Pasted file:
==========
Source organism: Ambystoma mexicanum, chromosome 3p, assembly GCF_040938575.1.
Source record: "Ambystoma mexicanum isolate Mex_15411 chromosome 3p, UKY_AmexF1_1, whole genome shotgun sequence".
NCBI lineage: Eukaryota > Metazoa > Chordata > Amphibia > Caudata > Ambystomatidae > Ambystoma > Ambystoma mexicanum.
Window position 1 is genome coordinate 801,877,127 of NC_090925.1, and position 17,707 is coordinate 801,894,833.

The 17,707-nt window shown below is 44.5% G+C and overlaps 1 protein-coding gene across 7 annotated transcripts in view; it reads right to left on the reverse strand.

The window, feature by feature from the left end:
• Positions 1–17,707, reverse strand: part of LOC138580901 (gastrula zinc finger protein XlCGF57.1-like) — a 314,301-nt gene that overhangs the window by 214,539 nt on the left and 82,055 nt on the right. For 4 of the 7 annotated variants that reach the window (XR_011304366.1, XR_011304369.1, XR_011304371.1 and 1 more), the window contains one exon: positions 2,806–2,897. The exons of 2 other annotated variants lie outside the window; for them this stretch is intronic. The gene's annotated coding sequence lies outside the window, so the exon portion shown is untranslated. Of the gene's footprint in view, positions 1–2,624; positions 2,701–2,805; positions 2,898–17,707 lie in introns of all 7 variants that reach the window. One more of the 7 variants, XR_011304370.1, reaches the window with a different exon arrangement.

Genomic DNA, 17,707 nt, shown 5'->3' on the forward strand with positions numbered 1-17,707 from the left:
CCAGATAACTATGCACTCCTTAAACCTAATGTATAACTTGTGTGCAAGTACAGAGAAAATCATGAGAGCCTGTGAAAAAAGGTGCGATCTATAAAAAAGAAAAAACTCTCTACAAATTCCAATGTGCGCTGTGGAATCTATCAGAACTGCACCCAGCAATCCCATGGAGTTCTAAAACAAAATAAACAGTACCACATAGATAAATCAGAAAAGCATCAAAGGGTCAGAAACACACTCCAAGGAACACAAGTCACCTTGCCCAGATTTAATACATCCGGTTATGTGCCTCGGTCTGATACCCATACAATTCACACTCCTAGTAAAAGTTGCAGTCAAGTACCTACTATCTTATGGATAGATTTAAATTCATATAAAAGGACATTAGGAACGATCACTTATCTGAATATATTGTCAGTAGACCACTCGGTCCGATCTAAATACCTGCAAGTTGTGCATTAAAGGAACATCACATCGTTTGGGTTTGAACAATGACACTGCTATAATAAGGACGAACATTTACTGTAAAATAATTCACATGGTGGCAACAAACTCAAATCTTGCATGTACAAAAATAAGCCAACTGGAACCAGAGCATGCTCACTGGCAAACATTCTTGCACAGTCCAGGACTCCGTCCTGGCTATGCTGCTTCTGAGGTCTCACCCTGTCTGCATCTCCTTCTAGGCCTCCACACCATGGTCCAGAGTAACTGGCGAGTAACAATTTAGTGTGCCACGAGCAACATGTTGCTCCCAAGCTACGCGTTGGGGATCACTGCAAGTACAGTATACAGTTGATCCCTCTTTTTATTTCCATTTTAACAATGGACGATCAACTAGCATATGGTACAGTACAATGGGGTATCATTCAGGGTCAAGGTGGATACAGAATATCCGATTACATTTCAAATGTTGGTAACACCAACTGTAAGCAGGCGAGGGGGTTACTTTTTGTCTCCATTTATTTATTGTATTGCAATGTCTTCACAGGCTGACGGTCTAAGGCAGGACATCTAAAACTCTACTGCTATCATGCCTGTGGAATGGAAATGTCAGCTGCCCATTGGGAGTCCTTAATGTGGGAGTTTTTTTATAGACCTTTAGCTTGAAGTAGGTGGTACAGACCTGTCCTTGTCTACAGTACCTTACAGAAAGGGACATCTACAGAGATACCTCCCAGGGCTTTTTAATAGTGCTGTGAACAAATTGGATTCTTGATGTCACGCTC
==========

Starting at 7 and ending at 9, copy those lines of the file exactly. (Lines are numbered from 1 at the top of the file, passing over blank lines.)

• Positions 1–17,707, reverse strand: part of LOC138580901 (gastrula zinc finger protein XlCGF57.1-like) — a 314,301-nt gene that overhangs the window by 214,539 nt on the left and 82,055 nt on the right. For 4 of the 7 annotated variants that reach the window (XR_011304366.1, XR_011304369.1, XR_011304371.1 and 1 more), the window contains one exon: positions 2,806–2,897. The exons of 2 other annotated variants lie outside the window; for them this stretch is intronic. The gene's annotated coding sequence lies outside the window, so the exon portion shown is untranslated. Of the gene's footprint in view, positions 1–2,624; positions 2,701–2,805; positions 2,898–17,707 lie in introns of all 7 variants that reach the window. One more of the 7 variants, XR_011304370.1, reaches the window with a different exon arrangement.

Genomic DNA, 17,707 nt, shown 5'->3' on the forward strand with positions numbered 1-17,707 from the left:
CCAGATAACTATGCACTCCTTAAACCTAATGTATAACTTGTGTGCAAGTACAGAGAAAATCATGAGAGCCTGTGAAAAAAGGTGCGATCTATAAAAAAGAAAAAACTCTCTACAAATTCCAATGTGCGCTGTGGAATCTATCAGAACTGCACCCAGCAATCCCATGGAGTTCTAAAACAAAATAAACAGTACCACATAGATAAATCAGAAAAGCATCAAAGGGTCAGAAACACACTCCAAGGAACACAAGTCACCTTGCCCAGATTTAATACATCCGGTTATGTGCCTCGGTCTGATACCCATACAATTCACACTCCTAGTAAAAGTTGCAGTCAAGTACCTACTATCTTATGGATAGATTTAAATTCATATAAAAGGACATTAGGAACGATCACTTATCTGAATATATTGTCAGTAGACCACTCGGTCCGATCTAAATACCTGCAAGTTGTGCATTAAAGGAACATCACATCGTTTGGGTTTGAACAATGACACTGCTATAATAAGGACGAACATTTACTGTAAAATAATTCACATGGTGGCAACAAACTCAAATCTTGCATGTACAAAAATAAGCCAACTGGAACCAGAGCATGCTCACTGGCAAACATTCTTGCACAGTCCAGGACTCCGTCCTGGCTATGCTGCTTCTGAGGTCTCACCCTGTCTGCATCTCCTTCTAGGCCTCCACACCATGGTCCAGAGTAACTGGCGAGTAACAATTTAGTGTGCCACGAGCAACATGTTGCTCCCAAGCTACGCGTTGGGGATCACTGCAAGTACAGTATACAGTTGATCCCTCTTTTTATTTCCATTTTAACAATGGACGATCAACTAGCATATGGTACAGTACAATGGGGTATCATTCAGGGTCAAGGTGGATACAGAATATCCGATTACATTTCAAATGTTGGTAACACCAACTGTAAGCAGGCGAGGGGGTTACTTTTTGTCTCCATTTATTTATTGTATTGCAATGTCTTCACAGGCTGACGGTCTAAGGCAGGACATCTAAAACTCTACTGCTATCATGCCTGTGGAATGGAAATGTCAGCTGCCCATTGGGAGTCCTTAATGTGGGAGTTTTTTTATAGACCTTTAGCTTGAAGTAGGTGGTACAGACCTGTCCTTGTCTACAGTACCTTACAGAAAGGGACATCTACAGAGATACCTCCCAGGGCTTTTTAATAGTGCTGTGAACAAATTGGATTCTTGATGTCACGCTC